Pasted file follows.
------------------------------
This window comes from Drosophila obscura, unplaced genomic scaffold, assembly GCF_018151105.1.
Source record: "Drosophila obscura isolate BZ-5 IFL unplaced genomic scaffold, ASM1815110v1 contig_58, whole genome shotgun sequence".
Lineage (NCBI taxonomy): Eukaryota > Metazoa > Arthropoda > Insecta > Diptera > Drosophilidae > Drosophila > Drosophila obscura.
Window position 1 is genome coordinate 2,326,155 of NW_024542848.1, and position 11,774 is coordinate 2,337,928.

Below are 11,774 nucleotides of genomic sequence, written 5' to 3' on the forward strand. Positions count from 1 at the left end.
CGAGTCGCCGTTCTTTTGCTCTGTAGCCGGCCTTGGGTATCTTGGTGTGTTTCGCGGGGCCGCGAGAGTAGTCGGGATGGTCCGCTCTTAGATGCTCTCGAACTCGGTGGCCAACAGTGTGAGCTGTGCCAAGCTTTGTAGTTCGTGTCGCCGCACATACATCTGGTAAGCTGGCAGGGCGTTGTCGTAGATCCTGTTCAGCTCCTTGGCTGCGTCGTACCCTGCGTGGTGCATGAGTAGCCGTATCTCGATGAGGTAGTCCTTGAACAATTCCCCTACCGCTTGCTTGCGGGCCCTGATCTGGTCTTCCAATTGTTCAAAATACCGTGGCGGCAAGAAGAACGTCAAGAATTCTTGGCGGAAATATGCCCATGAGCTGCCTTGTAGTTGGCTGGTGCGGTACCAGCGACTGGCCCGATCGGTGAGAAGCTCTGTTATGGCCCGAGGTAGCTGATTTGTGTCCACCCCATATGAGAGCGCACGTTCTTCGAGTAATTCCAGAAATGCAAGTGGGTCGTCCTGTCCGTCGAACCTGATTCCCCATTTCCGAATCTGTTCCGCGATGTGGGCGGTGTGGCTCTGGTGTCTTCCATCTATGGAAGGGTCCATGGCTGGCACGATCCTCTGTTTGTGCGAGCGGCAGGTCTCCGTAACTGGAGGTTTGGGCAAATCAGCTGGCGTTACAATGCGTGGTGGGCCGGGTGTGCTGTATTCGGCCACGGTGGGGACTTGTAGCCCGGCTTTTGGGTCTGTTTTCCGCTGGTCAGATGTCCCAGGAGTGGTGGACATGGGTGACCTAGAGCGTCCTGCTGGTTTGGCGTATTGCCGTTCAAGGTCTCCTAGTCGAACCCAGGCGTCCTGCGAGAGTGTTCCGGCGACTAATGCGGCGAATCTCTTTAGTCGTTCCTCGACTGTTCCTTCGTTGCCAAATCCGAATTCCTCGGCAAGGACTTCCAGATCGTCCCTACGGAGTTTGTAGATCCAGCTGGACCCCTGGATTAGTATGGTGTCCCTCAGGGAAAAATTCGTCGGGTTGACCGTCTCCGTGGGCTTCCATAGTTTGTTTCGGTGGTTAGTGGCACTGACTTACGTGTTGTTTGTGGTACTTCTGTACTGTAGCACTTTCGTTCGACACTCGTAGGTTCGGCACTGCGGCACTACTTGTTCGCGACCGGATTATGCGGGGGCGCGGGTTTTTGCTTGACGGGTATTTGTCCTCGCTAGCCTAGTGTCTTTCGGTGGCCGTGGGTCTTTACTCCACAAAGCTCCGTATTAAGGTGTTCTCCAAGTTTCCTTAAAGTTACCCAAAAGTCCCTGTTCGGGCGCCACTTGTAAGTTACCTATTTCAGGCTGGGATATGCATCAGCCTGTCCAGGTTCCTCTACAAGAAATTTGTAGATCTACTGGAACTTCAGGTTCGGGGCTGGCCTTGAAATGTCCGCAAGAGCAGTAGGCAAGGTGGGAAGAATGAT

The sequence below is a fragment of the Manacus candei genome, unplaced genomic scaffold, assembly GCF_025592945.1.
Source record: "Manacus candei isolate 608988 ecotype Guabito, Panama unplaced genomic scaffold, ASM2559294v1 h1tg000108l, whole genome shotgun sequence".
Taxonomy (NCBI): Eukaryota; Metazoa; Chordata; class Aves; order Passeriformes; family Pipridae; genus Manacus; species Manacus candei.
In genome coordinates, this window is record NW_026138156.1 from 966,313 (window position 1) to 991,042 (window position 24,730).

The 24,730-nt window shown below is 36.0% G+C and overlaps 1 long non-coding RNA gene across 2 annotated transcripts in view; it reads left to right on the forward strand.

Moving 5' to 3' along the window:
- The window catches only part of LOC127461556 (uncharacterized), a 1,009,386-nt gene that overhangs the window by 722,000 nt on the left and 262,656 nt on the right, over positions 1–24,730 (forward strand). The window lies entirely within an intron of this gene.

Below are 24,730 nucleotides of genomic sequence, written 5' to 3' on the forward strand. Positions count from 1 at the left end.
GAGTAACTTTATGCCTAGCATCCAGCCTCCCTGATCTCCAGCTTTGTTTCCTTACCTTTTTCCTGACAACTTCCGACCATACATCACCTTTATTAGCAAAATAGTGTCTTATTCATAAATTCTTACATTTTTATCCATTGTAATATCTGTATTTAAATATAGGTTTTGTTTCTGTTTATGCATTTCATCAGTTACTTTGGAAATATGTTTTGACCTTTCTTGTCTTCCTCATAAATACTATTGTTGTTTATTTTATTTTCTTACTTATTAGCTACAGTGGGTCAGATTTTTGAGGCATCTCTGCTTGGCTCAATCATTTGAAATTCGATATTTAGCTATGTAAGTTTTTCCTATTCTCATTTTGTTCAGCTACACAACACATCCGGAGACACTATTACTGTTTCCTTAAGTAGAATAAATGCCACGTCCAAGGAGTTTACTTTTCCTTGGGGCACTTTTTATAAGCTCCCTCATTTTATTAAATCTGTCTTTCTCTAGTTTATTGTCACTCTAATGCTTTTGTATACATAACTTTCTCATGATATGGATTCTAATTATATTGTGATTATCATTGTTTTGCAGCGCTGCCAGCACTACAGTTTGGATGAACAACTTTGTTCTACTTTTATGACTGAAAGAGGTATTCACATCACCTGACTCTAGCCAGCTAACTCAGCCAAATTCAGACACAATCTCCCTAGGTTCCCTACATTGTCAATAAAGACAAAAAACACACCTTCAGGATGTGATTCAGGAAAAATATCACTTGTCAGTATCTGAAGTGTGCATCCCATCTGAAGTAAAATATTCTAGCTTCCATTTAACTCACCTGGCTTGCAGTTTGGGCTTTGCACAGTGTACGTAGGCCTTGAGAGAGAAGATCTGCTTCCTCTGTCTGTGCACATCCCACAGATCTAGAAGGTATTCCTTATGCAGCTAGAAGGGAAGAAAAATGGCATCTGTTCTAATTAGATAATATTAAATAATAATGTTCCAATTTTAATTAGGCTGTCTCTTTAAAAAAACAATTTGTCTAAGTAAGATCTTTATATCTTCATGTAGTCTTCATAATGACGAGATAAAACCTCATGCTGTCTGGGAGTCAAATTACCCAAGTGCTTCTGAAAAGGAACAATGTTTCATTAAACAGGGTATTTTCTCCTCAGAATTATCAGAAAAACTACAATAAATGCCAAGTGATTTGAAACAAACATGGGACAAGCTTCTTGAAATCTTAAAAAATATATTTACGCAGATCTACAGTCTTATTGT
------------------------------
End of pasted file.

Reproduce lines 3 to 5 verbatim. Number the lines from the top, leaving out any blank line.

Lineage (NCBI taxonomy): Eukaryota > Metazoa > Arthropoda > Insecta > Diptera > Drosophilidae > Drosophila > Drosophila obscura.
Window position 1 is genome coordinate 2,326,155 of NW_024542848.1, and position 11,774 is coordinate 2,337,928.

Below are 11,774 nucleotides of genomic sequence, written 5' to 3' on the forward strand. Positions count from 1 at the left end.